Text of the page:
In our old house, was a window. A window that steals children at night. That is what my grandfather used to tell us. Us little kids running around in the house barefoot on a hot summer day.
Grandpa rarely visited, but whenever he did, he used to stare out of the window just like I'm doing now. Wearing a smile and enjoying a cup of tea, he would sit on a chair facing the window situated in our kitchen just next to our green refrigerator. For hours, long into the night, where sounds and emotions went quiet and then dead.
I remember him sometimes. Whenever I sit at night on the same chair staring out at the darkness, examining the night shades of the sky, searching for stars and guessing their constellations’ name.
I always thought that we came from space. Our family, I mean. Or even the entire human race. That we somehow ended up here in this planet, stuck with nowhere else to go, but ourselves. Our precious little selves, running around barefoot on a hot summer day.
From the window, I can see the sea. The Mediterranean.
From the window, I can see an old railway. Rusted and unused since the civil war. Maybe people didn’t need to commute that much, during the war, I often said to myself. The truth was that many regions where cut off from each other. People were cut off as well. That is what wars do. Cut off things, limbs and souls, families and destinies, states and minorities.
It was a chilly night, but I kept the window fully open, to receive the night air as a decent guest, as a grandfather long gone.
Our grandpa used to visit, because we could not go. The complications of the war prohibited my father from returning to his natal town up north for several years.
Sometimes, when I was thirsty at night after a long day at the beach, I would come go to the kitchen to drink, and there he was. Sitting, facing the window enjoying the cooler wind, looking through the emptiness, looking at the north.
Our flat was on the second floor, right above a gas station. That’s right. A gas station, no kidding. Well at least, we never ran out of gas. But who would ever think of building such a 5 story building above a gas station in the middle of a crowded city. Well I would not know, but I can tell you who rent such an apartment, well you’ve guested it, my parents.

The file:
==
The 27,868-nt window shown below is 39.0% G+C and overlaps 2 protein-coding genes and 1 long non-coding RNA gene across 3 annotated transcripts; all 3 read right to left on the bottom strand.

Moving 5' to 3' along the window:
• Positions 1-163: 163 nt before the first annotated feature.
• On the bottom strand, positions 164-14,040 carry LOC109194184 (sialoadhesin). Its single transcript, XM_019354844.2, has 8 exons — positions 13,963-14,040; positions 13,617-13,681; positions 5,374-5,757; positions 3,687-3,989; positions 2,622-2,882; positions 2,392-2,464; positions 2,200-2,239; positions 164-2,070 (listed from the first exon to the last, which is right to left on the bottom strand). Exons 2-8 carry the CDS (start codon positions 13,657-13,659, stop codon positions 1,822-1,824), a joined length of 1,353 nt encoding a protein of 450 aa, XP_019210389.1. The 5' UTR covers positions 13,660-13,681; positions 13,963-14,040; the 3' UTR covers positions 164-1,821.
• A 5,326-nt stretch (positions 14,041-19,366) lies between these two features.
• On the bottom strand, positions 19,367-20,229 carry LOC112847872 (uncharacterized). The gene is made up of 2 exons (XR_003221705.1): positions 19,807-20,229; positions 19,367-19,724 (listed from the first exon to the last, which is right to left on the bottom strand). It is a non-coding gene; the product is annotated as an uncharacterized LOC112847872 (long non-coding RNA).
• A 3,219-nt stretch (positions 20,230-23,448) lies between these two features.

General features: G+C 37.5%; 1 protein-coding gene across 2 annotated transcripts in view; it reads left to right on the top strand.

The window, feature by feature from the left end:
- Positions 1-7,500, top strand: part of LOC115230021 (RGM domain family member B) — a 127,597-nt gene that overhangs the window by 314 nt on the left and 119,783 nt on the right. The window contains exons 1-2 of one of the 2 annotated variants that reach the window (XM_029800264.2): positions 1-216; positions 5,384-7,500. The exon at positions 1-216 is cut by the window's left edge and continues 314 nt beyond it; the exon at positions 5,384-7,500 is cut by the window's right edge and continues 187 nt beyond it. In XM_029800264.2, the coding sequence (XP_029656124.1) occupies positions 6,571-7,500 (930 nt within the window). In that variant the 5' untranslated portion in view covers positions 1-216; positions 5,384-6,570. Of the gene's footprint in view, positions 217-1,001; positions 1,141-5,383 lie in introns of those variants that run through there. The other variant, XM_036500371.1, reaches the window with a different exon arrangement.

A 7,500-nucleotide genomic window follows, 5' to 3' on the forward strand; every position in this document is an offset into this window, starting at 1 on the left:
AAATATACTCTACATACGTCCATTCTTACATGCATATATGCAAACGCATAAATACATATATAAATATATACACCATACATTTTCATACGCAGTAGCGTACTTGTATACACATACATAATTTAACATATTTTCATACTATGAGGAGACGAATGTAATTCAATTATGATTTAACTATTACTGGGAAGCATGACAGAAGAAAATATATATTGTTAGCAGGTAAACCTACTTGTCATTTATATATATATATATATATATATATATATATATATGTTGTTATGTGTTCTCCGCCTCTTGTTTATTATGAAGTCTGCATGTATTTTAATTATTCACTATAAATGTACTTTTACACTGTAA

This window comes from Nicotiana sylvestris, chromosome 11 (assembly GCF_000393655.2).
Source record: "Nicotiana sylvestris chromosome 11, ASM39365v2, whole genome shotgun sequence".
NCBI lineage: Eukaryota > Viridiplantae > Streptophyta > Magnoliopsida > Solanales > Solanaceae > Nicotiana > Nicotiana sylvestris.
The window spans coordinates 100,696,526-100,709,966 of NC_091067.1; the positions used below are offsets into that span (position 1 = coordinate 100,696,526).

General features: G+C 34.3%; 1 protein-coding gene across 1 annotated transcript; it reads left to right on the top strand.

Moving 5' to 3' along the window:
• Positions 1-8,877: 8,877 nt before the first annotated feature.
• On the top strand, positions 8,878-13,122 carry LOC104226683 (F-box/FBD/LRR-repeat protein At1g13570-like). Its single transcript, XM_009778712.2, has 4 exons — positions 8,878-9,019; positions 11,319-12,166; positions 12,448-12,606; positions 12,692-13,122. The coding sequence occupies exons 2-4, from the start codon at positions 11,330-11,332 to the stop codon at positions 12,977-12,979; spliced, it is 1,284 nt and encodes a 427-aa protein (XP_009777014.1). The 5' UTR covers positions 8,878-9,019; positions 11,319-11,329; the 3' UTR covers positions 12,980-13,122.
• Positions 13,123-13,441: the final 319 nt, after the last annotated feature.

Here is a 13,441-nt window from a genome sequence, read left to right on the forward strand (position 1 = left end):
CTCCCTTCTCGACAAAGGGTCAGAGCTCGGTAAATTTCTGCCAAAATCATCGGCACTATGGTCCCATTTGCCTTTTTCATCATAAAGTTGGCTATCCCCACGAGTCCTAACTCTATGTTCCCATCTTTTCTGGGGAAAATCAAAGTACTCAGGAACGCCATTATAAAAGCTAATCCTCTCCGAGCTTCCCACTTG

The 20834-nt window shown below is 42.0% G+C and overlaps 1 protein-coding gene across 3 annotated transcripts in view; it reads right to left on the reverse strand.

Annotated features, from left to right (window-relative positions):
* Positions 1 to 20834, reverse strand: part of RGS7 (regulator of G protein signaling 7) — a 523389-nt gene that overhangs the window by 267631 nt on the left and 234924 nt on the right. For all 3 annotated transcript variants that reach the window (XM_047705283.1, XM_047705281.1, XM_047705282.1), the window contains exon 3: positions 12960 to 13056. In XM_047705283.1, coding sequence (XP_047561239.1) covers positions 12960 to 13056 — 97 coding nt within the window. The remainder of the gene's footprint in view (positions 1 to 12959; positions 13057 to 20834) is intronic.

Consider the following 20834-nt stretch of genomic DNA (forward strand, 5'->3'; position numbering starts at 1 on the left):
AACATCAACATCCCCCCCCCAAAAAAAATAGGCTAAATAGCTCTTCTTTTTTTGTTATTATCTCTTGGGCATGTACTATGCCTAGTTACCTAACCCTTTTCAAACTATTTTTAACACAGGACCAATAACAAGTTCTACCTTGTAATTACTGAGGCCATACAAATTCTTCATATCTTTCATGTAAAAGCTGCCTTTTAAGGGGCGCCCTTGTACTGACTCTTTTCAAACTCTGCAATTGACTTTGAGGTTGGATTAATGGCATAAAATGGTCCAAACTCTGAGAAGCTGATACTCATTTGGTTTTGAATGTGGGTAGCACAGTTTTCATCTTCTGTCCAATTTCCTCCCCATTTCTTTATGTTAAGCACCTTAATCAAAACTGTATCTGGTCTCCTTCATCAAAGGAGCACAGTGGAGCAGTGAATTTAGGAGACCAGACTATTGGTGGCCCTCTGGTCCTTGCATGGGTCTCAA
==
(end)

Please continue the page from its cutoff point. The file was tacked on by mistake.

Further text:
I can blame the war, the currency depreciation, the economic crisis. I can blame every factor of the situation, but the truth is that it was a dangerous thing to do. However not as half dangerous as rising your children in a war. For that I still don’t know how they made it. I still don’t know how they remain sane. But I know that our grandpa was here, with his histories to add a sense of normality to our perilous existence.
Our grandpa stories would usually start something like this:
“The window is really a beast. An enormous beast, disguised as a simple window”
- But you’re not serious grandpa. My little sister would response.
- I am serious, racha. See how big his mouth is. He would reply pointing to the edges.
- But where is the rest? I would ask.
- Invisible of course.
- He stays invisible? I ask.
- Most of the time. Don’t you hear it rage sometimes at night?
- True, sometimes we hear big sounds at night.
- And after that where would you go?
- To the shelter. I responded.
- Where you’re safe from this window beast. No one should ever approach it. Especially at night. Especially when he roar. He would add.
- But I see you sitting next to the window sometimes. I see you grandpa.
- That is right. All beasts should be watched.
- And you’re not afraid when you close or open the window. You’re not afraid it will take your hand?
- Of course I am, but I wait till there is no more sound. When he’s asleep.
- Do beast sleep?
- Sometimes they even die.
- I hope the window beast dies soon.
But he didn’t. After a couple of months the window beast ate one of the children in the neighborhood. That’s when I knew that every house had a window beast. I knew him, he was called mike and we rarely played football together at the church yard on Saturdays. I didn’t know his house had a window monster too.
- Grandpa, did you know that the window beast took mike as well.
- Very very sad. One should always be careful of these windows. As I told you before. He looked worried and depressed.
- Where did mike go?
- I don’t know, child. I would like to think to a place where one can play all day long.
- And go to the beach?
- And eat ice cream?
My grandpa smiled. His was tired he said. And went to bed early that night. We all did. Without electricity, and TV, the night seemed like a time hole where entering it was an unnecessary risk.
After 3 years, the window beast left. There was no sounds at night. No shelter visits and no lights exploding in the sky. The window was finally tranquil, plain and boring, like any other window. I could touch it, stare at it, cross my hands on its edge without any fear.
As I stare from my window tonight, I remember everything. Although I was only 5 when the events took place, I still recall the words, the colors, and the fears. The heartbeats of a child descending the stairs to reach a shelter. The sound that woke me first and the broken glass of the window when we came back to our house the morning after.
We were able visit the north with dad, and get to know his coastal town. We were able to sit and stare from our grandpa’s window even when he was not here no more, when his window beast, came at night and took him, to the sea or to space where he always belonged.